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Escape of a young Tiger from Mr. Wombwell’s Caravan, London, 1827

January 8, 2013

Escape of a young Tiger from Mr. Wombwell’s Caravan.’
(engraving: Pickering, London, 1827)

Misfortunes beset Wombwell’s Menagerie, England, 1827
‘Diabolical Act.
‘On Saturday, July 14th, 1827, Wombwell’s Menagerie arrived in Dewsbury, on its way to Leeds Fair, and on Sunday morning, about two o’clock, some incendiary set fire to the large caravan, containing the Elephant, by throwing upon it an ignited substance, wrapped in some cloth. Fortunately an alarm was given by a person accidentally passing when the fire had only penetrated through the first covering of the canvas. The keepers were instantly roused, and by their prompt exertions, aided by a few of the inhabitants, the dreadful consequences were prevented which such a conflagration, if not suppressed in time, would have produced. It is horrible to think of the havoc and destruction which might have been effected by the stupendous powers of an enraged Elephant, and the ferocity of Lions, Tigers, and other ferocious animals, all let loose in a state of great excitement. Strong suspicion attaches to some individuals in the town, but Mr. Wombwell, disliking the trouble of a prosecution, declines taking any steps to bring the supposed offenders to justice.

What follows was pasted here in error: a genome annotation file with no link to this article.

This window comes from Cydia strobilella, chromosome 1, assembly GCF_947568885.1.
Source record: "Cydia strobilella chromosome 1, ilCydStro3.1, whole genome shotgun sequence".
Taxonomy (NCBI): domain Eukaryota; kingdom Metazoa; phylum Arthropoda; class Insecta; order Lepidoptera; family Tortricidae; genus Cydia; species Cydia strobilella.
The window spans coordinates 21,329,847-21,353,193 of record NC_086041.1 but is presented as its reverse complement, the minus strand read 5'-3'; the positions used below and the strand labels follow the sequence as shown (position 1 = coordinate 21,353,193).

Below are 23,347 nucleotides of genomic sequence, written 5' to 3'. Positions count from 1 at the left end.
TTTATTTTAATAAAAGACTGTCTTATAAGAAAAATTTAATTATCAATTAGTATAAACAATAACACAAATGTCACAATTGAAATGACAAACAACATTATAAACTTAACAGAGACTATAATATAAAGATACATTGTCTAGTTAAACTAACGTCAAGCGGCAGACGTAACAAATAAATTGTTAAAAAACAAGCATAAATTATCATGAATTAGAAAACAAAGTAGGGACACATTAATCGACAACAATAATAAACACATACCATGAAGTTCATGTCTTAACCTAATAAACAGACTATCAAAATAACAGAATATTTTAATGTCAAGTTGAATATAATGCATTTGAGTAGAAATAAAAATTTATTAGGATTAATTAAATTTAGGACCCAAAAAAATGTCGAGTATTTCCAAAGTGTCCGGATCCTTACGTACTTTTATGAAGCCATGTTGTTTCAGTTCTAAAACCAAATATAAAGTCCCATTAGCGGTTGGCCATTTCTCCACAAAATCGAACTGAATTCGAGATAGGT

(The London Register of Remarkable Events, London, Saturday, 28 July 1827, p. 111)

‘A short time since, as Mr. Wombwell’s collection of wild beasts were passing from Nottingham to Workshop, a small tiger effected his escape from one of the caravans, near to Mr. Ichabod Wright’s Lodge, Mapperley, and entered the farm-yard of Mr. Thomas Ayre. Several persons contrived to get him into an out-house, and endeavoured to retake him by turning a dog in, but he nearly tore the dog to pieces.
‘The tiger was obliged to be left there for the remainder of the night, but he again made his escape, and has not yet been recovered. It is generally supposed that he is still in some of the thickets of the forest, as several sheep, belonging to neighbouring farmers, have been worried in the vicinity of the forest. It is intended to form a party of gentlemen , and scour the forest for him.’
(The London Register of Remarkable Events, London, Saturday, 4 August 1827, p. 113)

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